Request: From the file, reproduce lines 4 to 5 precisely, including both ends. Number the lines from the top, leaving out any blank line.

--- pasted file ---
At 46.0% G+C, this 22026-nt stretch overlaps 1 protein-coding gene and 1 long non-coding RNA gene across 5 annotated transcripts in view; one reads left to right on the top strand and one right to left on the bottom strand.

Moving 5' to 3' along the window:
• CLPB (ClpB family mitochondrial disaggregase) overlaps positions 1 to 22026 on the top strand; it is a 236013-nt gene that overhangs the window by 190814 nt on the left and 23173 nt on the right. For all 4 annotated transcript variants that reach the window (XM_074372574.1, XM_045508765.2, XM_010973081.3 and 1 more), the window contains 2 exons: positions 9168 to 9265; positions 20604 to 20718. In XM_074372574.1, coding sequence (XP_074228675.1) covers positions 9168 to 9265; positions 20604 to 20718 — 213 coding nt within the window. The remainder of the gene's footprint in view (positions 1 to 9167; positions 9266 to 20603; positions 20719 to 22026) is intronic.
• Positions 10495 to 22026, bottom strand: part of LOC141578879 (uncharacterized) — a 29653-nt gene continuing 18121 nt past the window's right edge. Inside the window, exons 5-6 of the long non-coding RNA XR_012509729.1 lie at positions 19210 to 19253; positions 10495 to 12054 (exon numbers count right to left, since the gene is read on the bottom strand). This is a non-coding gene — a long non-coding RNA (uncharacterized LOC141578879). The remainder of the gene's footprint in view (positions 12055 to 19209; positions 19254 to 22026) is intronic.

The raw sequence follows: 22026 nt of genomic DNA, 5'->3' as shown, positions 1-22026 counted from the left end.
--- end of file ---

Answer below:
• Positions 10495 to 22026, bottom strand: part of LOC141578879 (uncharacterized) — a 29653-nt gene continuing 18121 nt past the window's right edge. Inside the window, exons 5-6 of the long non-coding RNA XR_012509729.1 lie at positions 19210 to 19253; positions 10495 to 12054 (exon numbers count right to left, since the gene is read on the bottom strand). This is a non-coding gene — a long non-coding RNA (uncharacterized LOC141578879). The remainder of the gene's footprint in view (positions 12055 to 19209; positions 19254 to 22026) is intronic.

The raw sequence follows: 22026 nt of genomic DNA, 5'->3' as shown, positions 1-22026 counted from the left end.